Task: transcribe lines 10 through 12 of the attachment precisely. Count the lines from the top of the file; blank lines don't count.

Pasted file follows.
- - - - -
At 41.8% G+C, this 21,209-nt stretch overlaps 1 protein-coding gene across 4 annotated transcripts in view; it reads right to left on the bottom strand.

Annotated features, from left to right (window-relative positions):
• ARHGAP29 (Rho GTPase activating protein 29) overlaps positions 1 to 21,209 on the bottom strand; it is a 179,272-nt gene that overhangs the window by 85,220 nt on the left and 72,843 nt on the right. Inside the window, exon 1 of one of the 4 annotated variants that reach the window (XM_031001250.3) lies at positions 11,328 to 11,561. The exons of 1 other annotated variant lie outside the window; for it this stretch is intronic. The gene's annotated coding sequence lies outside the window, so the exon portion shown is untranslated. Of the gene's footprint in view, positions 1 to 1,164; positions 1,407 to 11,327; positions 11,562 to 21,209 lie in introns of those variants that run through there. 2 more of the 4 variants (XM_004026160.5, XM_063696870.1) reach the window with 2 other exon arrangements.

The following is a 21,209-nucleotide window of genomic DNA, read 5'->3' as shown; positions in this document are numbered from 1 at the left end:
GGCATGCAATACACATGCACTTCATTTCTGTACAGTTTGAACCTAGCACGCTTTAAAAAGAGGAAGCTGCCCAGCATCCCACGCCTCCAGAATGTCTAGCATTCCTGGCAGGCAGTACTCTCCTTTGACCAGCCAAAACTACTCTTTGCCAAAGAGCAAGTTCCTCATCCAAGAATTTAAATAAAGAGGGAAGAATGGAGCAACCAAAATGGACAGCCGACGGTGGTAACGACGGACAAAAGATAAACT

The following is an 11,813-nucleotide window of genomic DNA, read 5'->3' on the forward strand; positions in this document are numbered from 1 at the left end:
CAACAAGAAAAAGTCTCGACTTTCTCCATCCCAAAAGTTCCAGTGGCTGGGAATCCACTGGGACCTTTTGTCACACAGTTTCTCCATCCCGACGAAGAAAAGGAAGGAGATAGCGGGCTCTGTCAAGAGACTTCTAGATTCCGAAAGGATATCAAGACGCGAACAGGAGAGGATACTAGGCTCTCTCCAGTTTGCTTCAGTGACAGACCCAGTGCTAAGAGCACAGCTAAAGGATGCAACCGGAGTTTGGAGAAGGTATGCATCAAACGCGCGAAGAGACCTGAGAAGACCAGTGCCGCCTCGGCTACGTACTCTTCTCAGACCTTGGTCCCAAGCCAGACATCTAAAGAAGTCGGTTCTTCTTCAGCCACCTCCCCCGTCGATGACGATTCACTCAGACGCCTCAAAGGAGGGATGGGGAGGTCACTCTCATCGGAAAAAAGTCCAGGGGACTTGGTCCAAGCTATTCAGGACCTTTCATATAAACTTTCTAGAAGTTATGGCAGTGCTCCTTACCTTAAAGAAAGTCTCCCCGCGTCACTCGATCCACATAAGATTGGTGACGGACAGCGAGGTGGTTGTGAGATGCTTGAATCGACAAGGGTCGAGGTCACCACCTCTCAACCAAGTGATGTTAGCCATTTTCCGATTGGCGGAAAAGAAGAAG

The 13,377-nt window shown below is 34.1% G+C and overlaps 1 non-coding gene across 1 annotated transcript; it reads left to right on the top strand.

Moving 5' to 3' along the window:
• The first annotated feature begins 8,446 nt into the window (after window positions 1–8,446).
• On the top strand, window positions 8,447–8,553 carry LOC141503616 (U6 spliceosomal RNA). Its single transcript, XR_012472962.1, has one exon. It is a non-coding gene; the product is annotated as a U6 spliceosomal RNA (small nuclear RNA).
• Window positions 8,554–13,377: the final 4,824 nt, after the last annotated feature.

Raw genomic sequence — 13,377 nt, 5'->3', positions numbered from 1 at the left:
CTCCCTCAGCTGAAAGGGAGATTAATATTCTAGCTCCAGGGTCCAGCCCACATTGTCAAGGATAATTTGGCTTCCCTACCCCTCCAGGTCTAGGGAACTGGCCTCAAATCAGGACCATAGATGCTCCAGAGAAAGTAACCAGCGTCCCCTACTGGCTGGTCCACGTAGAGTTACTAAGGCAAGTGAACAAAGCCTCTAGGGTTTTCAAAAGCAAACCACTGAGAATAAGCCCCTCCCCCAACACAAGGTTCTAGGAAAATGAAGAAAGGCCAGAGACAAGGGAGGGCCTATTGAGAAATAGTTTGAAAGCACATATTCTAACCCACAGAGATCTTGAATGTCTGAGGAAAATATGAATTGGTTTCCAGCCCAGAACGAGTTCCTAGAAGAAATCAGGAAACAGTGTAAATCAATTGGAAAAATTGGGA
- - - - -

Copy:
• The first annotated feature begins 8,446 nt into the window (after window positions 1–8,446).
• On the top strand, window positions 8,447–8,553 carry LOC141503616 (U6 spliceosomal RNA). Its single transcript, XR_012472962.1, has one exon. It is a non-coding gene; the product is annotated as a U6 spliceosomal RNA (small nuclear RNA).
• Window positions 8,554–13,377: the final 4,824 nt, after the last annotated feature.